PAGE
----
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ONE HEARS

19th January 1926
Page 3
Page 3, 19th January 1926 — ONE HEARS
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Which of the following most accurately describes the problem?

Of possible Road Bonds.

Of hire-purchase at lower rates. Howls from Hoover about rubber.

Of L.G.o.o. slides—nothing to do with skids.

That the Westminster roundabout went well.

A scored cylinder described as an awful bore.

That some service is too much on the surface. Of engines with reserve power up their sleeve.

That fines for obstruction are " not-running " costs.

That axles will disappear in the course of evolution.

Of a surprisfng lot of goods being carried by private cars, That a company promoter is often both a prophet and a loss.

• That there is cut-throat haulage competition in 'America.

That a broken sleeve may be welded, but it cannot be sewn.

No champion of commercial motors in the House of Commons, More words about, than mechanical noises from, sleeve valves, That rail or road transport is a matter best settled by the public.

That summonses for motoring offences are Very slow, but the fines are sure.

That in rural districts the thick white line has been defeated in its battle with mud.

That carelessness with regard to operating costs can make haulage a Costly operation.

That it .needs a financially sound concern to over. .come mechanical teething troubles.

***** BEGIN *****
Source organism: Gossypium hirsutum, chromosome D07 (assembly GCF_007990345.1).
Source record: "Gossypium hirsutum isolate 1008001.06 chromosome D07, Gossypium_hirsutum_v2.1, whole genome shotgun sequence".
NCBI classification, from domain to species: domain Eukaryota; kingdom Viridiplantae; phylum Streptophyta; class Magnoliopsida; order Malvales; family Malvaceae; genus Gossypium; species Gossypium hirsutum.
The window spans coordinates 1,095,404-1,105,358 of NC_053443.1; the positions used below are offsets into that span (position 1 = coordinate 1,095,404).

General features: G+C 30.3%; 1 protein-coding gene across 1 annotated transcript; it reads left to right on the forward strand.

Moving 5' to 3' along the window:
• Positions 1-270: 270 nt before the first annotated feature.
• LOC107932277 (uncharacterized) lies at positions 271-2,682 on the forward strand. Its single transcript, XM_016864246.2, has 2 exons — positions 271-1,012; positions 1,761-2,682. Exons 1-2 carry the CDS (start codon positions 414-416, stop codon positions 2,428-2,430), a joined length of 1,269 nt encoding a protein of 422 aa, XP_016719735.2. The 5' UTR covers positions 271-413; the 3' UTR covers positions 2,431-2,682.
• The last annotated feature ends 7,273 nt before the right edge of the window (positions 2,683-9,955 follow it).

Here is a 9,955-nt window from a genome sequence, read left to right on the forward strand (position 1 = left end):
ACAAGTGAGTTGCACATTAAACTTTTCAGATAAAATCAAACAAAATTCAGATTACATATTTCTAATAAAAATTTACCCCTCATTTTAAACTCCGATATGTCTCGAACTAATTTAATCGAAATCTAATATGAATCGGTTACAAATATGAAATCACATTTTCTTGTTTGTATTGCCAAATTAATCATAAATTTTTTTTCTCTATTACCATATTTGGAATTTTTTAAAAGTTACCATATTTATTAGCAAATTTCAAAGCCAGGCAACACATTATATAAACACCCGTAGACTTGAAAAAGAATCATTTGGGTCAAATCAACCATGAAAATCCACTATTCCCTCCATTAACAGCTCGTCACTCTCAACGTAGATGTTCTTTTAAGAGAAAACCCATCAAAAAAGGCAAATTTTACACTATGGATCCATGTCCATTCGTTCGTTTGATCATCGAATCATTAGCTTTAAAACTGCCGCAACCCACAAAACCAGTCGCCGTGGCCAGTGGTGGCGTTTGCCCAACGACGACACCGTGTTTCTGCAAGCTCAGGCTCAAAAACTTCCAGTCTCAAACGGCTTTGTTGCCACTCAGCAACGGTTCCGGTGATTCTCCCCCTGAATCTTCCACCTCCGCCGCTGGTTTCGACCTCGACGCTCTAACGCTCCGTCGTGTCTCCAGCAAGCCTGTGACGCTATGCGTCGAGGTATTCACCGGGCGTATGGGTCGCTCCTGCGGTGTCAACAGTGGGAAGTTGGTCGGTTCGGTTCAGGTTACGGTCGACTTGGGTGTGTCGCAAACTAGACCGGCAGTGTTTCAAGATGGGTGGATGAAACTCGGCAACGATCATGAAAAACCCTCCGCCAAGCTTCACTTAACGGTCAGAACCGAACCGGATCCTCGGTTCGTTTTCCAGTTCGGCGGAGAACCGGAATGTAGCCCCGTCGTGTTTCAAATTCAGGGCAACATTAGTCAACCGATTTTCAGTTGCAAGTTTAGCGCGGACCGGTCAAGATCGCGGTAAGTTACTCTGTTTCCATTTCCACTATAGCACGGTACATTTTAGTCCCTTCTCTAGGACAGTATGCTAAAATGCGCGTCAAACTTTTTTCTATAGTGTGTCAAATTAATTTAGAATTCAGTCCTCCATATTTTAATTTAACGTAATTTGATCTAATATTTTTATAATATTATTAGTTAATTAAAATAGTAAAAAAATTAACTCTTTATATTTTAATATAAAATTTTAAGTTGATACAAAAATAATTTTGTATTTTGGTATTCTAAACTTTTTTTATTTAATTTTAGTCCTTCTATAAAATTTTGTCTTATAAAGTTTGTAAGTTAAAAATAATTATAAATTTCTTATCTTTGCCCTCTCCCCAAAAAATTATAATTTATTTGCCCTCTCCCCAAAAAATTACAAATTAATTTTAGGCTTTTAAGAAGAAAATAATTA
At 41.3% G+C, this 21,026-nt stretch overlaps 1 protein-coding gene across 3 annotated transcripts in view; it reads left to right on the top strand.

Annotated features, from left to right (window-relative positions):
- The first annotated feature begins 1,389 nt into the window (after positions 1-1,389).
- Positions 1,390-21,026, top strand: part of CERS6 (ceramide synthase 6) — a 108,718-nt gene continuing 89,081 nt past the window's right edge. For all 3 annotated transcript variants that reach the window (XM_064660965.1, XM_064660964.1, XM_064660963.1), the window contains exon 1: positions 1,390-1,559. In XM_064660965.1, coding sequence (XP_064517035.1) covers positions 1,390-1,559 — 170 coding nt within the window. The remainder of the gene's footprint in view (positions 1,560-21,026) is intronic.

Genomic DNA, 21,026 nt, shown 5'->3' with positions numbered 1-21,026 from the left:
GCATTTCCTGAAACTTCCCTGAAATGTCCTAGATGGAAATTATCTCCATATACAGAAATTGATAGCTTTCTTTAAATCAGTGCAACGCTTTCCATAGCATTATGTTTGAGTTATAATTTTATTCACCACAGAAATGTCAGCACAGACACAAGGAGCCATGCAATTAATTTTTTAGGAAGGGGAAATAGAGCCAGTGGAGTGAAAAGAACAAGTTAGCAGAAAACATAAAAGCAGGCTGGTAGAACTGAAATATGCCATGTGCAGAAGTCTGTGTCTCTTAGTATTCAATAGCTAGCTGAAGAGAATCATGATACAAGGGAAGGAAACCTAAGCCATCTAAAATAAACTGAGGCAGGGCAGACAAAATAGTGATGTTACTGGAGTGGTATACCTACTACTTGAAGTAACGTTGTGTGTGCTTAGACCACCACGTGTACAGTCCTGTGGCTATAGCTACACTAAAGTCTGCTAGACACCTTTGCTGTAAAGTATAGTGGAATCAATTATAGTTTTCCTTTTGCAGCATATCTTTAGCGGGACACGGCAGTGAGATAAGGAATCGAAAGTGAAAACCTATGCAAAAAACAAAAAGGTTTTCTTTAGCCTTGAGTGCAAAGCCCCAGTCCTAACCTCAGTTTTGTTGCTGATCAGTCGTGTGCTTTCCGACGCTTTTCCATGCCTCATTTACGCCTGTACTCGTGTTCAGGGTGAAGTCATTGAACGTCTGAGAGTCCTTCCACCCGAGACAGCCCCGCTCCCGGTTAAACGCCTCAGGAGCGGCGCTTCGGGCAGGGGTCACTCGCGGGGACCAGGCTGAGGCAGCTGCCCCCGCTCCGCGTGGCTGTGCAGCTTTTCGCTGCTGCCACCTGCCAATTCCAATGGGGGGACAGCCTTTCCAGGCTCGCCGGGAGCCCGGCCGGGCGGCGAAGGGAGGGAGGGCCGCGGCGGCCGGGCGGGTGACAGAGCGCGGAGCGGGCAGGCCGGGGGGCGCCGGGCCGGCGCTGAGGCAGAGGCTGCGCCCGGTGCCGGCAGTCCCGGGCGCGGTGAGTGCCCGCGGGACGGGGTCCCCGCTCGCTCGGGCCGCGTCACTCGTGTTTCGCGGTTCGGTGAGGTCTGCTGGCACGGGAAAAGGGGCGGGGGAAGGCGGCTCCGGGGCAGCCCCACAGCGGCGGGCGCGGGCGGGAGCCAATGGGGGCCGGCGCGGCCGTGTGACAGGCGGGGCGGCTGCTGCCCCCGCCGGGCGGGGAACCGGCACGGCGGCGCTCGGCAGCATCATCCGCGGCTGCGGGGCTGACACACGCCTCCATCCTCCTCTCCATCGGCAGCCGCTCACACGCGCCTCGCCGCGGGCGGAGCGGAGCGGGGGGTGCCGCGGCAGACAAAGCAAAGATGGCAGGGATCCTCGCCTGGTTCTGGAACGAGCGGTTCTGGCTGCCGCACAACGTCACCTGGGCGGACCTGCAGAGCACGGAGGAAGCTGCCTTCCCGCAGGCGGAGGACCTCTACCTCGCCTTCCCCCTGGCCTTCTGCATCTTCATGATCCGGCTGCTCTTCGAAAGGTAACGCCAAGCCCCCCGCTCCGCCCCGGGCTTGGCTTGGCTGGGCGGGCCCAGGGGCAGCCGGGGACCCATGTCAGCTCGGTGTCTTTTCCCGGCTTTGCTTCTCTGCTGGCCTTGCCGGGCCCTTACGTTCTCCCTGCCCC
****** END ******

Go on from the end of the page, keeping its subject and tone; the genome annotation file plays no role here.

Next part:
That Mr. Geo. W. Watson has collected yet another medal and diploma—and a hearty welcome home.

The hope that Russia's realizing that her "agricultural methods are out of date" means that she'll give up growing corn on paper.

When "flu" and pneumonia abound, Some say (and theirreasoning's sound) That the uncovered bus Causes many of us To go UndergrounD or under ground. That the rubber future is in the Air. That buses have set Wigan wondering.

That Parliament Square is now a round.

Pedestrians disapproving of the new "mulberry bush" traffic control.

That the 'cause of. repeats is good reports.

That the passengers walk when a big-end runs.

That a good carburetter shouldbe left alone.

That meddling causes muddling.

That Blackpool cannot sleep when Hindle Wakes. From Leyland's ad. that the cry is still "They go I " That a fierce clutch often causes a radiator to weep.

A. lot about pedestrians' rights but too little of their responsibilities.

Of posters that will warn the nation through " the man in the bus."

That any oat fits any horse but some petrols don't suit some engines.

That a tipping gear may be a ripping gear if the driver be careless.

That some people think that military and civilian vehicle requirements can never be reconciled.

That Glasgow tramways, by reducing their maximum fare to the equivalent of a tenth of a penny per mile, are more likely to kill themselves than motorbus competition.

That a game of "Hyde and Seek" is being played between the local authorities of certain Cheshire towns in which the motorbus Is being discovered as a factor in local progress.

That last year the motor coaches of the Derby Cooperative Society carried 5,600 adult passengers and • made -earnings of over 12,000. The total mileage was • well over 22,000.

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Locations: Glasgow

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